I am trying my hand at a matriarchal society (human beings, technology similar to Earth's 13th - 16th century), and I find that for that to work they will need reasonably efficient contraceptives (and abortives as a backup, of course).

In pre-industrial Earth, that role was fulfilled by a now-extinct plant called silphium, and I am of course tempted to feature this plant as the staple contraceptive in Sara, but unhappily it seems that silphium could suffer the same fate there as in Earth, and be overharvested into extinction, as it is apparently non-domesticable.

So I am wondering, why exactly was it non-domesticable? Was it actually non-domesticable, or its domestication, like that of strawberries, just depended on some techonolgical innovation that was not available at the time it become extinct? What changes in society, or in the nature of the plant, could make it domesticable, or at least protect it from extinction?

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    $\begingroup$ So while this is absolutely fitting for World Building, I'm worried that you might not find the expertise here to answer your question. I took the liberty of reaching out to biology.stackexchange.com in their chat, and they said that this was in scope to their site. You would have to remove the World-Building reasoning and make it about the plant specifically. They also voiced the concern that it's a tad broad as is, and they'd like the scope narrowed if you do re-ask it there. $\endgroup$ – Nex Terren Aug 1 '16 at 16:38
  • $\begingroup$ According to the link in the question body, the Cyrenians could cultivate it. Without knowing much about the plant it's all speculation. $\endgroup$ – Resonating Aug 1 '16 at 16:41
  • $\begingroup$ @NexTerren - Thank you for your efforts. $\endgroup$ – Luís Henrique Aug 1 '16 at 17:55
  • $\begingroup$ A quick look around Wikipedia, and this probably isn't an answerable question. From the page: K. Parejko, writing on its possible extinction, concludes that "because we cannot even accurately identify the plant we cannot know for certain whether it is extinct." $\endgroup$ – Azuaron Aug 1 '16 at 20:08
  • $\begingroup$ Your book could also feature the more effective method of not having unwanted children, self control. Ooh, scary. Besides, during that time period many children died before adulthood, and many children were necessary for farmers. So why would they need those things? I'm also reasonably sure that constant breeding while avoiding children is not only unrealistic but also not necessary for holding a matriarchal society together. $\endgroup$ – Xandar The Zenon Aug 3 '16 at 14:00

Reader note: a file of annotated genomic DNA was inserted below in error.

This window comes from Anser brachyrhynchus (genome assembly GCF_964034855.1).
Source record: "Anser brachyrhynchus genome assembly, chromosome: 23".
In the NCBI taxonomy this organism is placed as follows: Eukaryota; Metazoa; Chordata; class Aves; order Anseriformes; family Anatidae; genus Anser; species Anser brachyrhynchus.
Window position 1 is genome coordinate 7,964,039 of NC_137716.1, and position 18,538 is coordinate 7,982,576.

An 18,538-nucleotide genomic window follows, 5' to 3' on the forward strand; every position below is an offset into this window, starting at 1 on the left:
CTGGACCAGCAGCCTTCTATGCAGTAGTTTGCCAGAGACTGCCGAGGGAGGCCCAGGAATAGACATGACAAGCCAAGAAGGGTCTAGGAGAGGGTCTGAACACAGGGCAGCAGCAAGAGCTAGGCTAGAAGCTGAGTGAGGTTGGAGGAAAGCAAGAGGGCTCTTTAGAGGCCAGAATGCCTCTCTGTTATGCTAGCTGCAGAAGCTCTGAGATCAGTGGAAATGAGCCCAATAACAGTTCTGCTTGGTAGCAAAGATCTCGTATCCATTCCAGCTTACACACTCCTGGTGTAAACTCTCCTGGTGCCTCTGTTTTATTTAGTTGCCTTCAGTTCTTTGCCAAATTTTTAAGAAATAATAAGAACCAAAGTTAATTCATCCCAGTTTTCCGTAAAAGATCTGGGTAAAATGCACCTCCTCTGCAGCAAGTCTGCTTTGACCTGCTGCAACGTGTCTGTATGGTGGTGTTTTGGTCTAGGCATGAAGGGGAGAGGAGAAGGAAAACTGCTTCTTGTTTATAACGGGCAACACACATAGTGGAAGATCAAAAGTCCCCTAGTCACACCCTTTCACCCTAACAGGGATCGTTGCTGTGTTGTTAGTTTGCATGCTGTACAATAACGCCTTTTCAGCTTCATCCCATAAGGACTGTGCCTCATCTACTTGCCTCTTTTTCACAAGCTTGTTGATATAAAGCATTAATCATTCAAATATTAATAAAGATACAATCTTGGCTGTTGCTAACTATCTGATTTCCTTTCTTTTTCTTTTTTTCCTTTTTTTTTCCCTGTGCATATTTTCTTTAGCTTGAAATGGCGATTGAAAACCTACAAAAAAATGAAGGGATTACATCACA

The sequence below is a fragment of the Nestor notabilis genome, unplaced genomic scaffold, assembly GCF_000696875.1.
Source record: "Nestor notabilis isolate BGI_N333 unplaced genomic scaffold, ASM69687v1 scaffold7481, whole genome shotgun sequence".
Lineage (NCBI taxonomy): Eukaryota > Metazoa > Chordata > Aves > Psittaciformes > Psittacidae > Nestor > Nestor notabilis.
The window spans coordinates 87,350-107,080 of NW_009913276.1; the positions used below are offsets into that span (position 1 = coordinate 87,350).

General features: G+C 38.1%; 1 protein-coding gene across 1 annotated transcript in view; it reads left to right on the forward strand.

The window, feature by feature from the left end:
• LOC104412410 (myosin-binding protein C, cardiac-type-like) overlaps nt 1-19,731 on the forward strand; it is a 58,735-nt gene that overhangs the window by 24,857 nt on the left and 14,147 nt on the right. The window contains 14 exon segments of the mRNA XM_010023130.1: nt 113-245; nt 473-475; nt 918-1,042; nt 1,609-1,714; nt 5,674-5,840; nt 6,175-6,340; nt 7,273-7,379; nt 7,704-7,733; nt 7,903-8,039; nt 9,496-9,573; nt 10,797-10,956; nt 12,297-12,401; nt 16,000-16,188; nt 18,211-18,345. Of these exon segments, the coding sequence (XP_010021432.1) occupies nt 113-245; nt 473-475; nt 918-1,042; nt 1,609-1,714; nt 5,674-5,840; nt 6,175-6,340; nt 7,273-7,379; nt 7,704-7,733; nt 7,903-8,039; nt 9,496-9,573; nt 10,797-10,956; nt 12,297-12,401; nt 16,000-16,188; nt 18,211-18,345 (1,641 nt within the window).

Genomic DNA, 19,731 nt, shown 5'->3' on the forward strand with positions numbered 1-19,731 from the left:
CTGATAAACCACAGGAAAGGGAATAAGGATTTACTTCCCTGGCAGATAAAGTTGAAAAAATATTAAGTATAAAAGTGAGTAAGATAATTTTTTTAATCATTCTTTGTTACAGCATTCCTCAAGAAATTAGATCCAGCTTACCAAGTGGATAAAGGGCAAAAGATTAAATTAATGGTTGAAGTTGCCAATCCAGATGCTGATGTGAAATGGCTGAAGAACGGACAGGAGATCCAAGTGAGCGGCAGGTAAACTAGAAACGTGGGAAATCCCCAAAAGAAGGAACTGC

I have a couple of ideas. These are not real world answers but attempts to make a reasonable explanation for a story.

If silphium was actually a hybrid, it might not breed true to seed. I hybrid contains genetic material from more than one species. They can form naturally, but seeds from the hybrid may not germinate, or may revert back to one of the parent types. Once the two parent types have been identified, deliberate crossing allows cultivation.

Some seeds require special treatment to germinate. Some need to be exposed to subzero temperatures, or passed through the gut of a particular type of animal or bird.

We can't say why silphium was thought to be undomesticable by at least some ancient authors. Its close relatives are relatively easy to grow from seed. But for the sake of the story, perhaps silphium needed to be soaked in seawater before germinating. Once someone has discovered this, she can set up a farm with ease (and corner the market)

I don't claim this is the reason why real silphium wasn't domesticated. Nobody knows that.


I'm a silphium Truther. I don't believe that any plant is fundamentally un-domesticatable, or that any plant that was sufficiently useful to humans could be 'lost' to cultivation. Things go out of cultivation because something better arrived. For example, the indigenous domesticates of Eastern North America were rapidly abandoned when a much better corn, beans, squash combo showed up from Mexico.

So--and keep in mind, I am not an authority on plant extinctions, just an apply-er of Occam's Razor--there are three possibilities:

  1. Silphium is still around, its just called asafoetida.
  2. Silphium wasn't that cool, so they stopped growing it as the Roman Empire fell and demand dropped. The original wild plant is still around, and called Giant Fennel (Ferula Tingitana).
  3. Silphium wasn't that cool, so they stopped growing it as the Roman Empire fell and demand dropped. The original wild plant was endemic to Cyrenica and went extinct as that region to desert.

So my conclusion is...it's your world! Silphium still exists, whatever you want to call it. If the head women in charge want Silphium, they sure as heck aren't going to let it go extinct.


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